Sylvanus Viashima, Jalingo
The Canadian government, through the United Nations Children’s Education Fund (UNICEF) has embarked on the provision of free medical services to some remote villages and communities in Taraba State.
Working in collaboration with the Taraba State Primary Health Care Development Agency (TSPHCDA), they have
provided medical facilities to children under the age of five and mothers, particularly nursing mothers, in the hard-toreach villages and communities.
According to 20-year-old mother of three, Mrs. Esther Markus, whose fivemonth-old baby had been vaccinated for the first time, the is not only a life saver, but also a hope for the future of the com- munities.
“My baby is five-months-old, but this is the first time we are coming for vaccination. I learnt that the team was here on a number of occasions before now, but I was in my farm during their previous visits. So I could not come. I am glad that finally, my child is going to be fine,” she declared happily.
“You can see the rashes on his skin, but I cannot take him to Baissa for treatment because it is too far and you will have to spend a lot of money getting a motorcycle to take you there,” she explained.
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In Kurmi Local Government Area, located miles away from the headquarters, it costs about N3,000 to hire a motorcycle from Gidan Danjuma to the local government headquarters in Baissa.
“It also a horrible journey down to the local government headquarters, an agonizing three-hour ride through a terrible forest path and a canoe-ride through a running stream,” she recounted.
“The overall cost of the journey, at times, outweighs the medical services to be availed you,” she stated.
Thirty-two-year-old pregnant mother, Mrs. Grace Thomas said she could not go to Gembu, the council headquarters, for the necessary medical care for fear that her unborn baby might decide to come while she is on the road to the headquarters.
“It is not as if we don’t want to go to Gembu to access good medical services for ourselves and our children, but the cost is too much and one could end up having her baby prematurely on the way to the headquarters,” she stated.
“The road is very bad and the ride on motor- cycle is too bumpy for a pregnant woman. That is why this programme is very important to us, very very important to us.
“Rather than allow us to travel to the headquarter, they bring the services to us. If there was anything we could do to make sure that they don’t go at all, we would do.
Since they started coming, my children have been vaccinated and all the minor health challenges that we usually ignore are now taken care of,” she said.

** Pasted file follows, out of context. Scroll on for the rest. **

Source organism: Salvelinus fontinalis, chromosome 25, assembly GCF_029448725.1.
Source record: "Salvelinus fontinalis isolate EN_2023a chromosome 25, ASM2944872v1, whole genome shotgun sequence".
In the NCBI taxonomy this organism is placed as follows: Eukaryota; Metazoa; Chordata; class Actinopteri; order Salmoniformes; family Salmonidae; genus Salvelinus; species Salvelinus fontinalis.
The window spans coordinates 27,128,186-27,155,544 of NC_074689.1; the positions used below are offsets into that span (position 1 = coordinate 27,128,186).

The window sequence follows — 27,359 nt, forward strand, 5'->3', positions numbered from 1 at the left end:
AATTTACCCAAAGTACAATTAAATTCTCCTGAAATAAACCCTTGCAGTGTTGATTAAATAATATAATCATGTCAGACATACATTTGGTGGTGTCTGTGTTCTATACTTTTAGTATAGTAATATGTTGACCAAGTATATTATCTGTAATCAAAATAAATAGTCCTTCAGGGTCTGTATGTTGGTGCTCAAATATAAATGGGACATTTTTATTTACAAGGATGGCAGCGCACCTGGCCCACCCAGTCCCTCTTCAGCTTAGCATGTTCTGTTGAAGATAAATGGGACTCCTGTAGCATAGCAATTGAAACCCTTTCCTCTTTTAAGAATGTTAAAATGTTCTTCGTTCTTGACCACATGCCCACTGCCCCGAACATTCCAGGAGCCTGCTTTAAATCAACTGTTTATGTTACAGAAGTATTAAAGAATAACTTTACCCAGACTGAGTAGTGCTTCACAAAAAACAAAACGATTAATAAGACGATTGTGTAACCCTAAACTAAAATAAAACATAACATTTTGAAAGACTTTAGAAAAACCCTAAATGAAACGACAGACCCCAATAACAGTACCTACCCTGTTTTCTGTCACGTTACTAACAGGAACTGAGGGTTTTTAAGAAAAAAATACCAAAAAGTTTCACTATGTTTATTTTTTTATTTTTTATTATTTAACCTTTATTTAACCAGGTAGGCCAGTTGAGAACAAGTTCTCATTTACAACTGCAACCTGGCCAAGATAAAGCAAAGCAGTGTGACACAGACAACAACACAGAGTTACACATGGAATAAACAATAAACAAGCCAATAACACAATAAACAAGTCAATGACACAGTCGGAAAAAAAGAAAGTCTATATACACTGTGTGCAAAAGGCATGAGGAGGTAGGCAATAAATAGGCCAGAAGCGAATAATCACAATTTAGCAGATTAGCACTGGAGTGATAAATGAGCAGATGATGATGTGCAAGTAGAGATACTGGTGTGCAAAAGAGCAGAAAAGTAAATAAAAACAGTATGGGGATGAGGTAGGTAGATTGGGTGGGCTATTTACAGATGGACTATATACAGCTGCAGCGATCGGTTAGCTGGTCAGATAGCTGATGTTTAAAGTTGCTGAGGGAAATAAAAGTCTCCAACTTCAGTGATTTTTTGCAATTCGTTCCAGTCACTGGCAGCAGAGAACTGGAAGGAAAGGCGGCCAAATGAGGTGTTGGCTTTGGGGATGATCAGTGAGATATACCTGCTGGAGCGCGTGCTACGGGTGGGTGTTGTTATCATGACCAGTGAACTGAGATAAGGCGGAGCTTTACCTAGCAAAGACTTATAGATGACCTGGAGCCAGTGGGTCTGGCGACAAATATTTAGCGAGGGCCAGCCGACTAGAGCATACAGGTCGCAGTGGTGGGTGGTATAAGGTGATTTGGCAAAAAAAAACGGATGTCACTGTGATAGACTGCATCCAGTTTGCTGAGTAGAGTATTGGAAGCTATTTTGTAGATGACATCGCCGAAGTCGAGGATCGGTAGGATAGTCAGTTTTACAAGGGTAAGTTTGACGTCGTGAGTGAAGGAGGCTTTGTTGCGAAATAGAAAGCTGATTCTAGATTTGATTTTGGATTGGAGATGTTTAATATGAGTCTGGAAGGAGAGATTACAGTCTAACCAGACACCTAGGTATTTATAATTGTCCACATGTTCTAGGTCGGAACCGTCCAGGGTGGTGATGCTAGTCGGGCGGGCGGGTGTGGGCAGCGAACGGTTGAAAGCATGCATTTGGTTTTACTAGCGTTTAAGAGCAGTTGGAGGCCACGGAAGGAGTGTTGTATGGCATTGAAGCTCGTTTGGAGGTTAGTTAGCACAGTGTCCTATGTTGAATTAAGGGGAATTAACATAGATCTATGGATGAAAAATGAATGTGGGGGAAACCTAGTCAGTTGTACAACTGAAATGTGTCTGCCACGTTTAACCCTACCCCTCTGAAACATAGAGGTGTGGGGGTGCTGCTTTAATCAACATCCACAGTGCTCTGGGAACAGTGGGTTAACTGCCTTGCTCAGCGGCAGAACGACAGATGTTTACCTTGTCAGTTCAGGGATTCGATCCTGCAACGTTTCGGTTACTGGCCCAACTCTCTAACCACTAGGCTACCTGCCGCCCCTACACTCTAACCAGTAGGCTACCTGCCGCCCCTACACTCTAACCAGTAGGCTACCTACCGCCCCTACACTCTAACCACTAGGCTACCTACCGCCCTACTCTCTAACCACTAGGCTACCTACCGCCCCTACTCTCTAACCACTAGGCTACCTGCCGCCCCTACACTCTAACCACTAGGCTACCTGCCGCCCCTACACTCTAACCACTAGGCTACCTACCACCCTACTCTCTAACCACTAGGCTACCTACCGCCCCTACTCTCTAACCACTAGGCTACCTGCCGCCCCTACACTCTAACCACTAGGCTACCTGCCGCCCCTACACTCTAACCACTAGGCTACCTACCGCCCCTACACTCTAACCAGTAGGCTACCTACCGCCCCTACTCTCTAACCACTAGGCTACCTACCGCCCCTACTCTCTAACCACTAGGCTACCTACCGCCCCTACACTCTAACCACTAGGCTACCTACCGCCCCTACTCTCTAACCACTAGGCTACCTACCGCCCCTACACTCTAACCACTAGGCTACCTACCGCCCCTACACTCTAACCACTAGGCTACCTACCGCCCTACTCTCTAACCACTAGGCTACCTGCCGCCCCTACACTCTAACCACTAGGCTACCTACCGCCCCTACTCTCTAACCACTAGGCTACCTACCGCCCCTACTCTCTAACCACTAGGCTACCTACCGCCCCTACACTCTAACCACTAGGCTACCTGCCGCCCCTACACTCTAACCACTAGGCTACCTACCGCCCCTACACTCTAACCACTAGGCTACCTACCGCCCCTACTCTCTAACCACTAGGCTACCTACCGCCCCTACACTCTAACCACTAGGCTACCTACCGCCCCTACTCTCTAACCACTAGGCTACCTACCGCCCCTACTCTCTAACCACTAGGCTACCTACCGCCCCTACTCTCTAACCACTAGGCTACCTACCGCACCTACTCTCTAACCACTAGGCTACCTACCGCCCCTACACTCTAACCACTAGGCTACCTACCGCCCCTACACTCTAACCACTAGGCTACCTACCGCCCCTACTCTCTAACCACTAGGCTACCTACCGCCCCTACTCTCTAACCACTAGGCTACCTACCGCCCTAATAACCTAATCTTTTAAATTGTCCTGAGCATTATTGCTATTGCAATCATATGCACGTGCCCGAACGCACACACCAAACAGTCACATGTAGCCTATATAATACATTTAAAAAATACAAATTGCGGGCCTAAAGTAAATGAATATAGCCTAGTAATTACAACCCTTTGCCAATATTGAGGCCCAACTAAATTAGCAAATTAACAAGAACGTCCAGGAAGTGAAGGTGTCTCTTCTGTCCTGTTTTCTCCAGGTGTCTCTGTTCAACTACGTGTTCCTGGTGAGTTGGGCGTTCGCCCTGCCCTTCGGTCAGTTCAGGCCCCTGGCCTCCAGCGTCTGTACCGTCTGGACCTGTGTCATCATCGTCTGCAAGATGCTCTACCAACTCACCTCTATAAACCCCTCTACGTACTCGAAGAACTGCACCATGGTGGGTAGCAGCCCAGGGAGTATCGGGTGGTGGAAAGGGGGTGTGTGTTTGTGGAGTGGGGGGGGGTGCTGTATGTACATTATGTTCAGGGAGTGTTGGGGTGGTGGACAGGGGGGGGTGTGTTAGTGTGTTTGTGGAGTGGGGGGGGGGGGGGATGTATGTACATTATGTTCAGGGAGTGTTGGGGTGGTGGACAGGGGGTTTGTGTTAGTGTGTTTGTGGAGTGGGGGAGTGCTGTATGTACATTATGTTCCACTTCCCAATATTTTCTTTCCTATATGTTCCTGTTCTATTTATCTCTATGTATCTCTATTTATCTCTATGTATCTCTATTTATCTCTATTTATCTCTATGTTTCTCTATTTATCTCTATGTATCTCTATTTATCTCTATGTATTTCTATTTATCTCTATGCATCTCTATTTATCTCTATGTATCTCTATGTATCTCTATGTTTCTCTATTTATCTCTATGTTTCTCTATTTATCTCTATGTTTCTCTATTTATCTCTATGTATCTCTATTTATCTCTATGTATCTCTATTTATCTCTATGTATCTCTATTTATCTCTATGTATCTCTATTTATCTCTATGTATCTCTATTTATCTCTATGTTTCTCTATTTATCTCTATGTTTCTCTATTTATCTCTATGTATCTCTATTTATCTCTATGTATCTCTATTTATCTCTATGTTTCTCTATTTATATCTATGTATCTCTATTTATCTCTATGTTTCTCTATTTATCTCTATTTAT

Leader of the team for Maternal Neonatal and Child Health (MNCH), Dr. Benjamin Andeyaba, said the communities were carefully chosen so that the mothers and their children would have access to quality health care, despite the remote nature of their villages and the economic status.
“This programme specifically targets communities that are rather unconventionally so remote that most of the people, especially mothers and children, have little chances of accessing medical care.
“You can see that for most of the villages we have visited, there is no medical facility close by and you would appreciate the difficulty in accessing these places.
In most cases, the people in these areas often resort to self-help which could be very fatal, especially when dealing with the under-5s and nursing mothers.
“What this programme seeks to do is to bring these services to the people right at their doorsteps so that we can save them the stress of having to travel for several hours to the nearest town for vaccination and immunization for instance and for treatment of minor health issues such as cough, scabies, fever, diarrhea and others.
Dr. Andeyaba said the need to embark on free medical services to rural dwellers in selected local government councils in the state have become imperative in order to eradicate the child killer diseases.
He stressed the determination of UNICEF and its development partners to put smiles on the faces of rural dwellers by providing them with free medical out reaches, and the need for community leaders and other stakeholders to key into the programme to enhance its sustainability.
While collaborating the team leader’s view, a medical personnel charged with the responsibility of reaching out to the people, Bello Mako lauded the efforts of the UNICEF and its partners, expressing their willingness to go extra a few miles to provide health care to children and women dying from curable ailments.
Some of the village heads lauded the gesture of the international organization, which according to them, has gone along way to saving the lives of the people of their communities.
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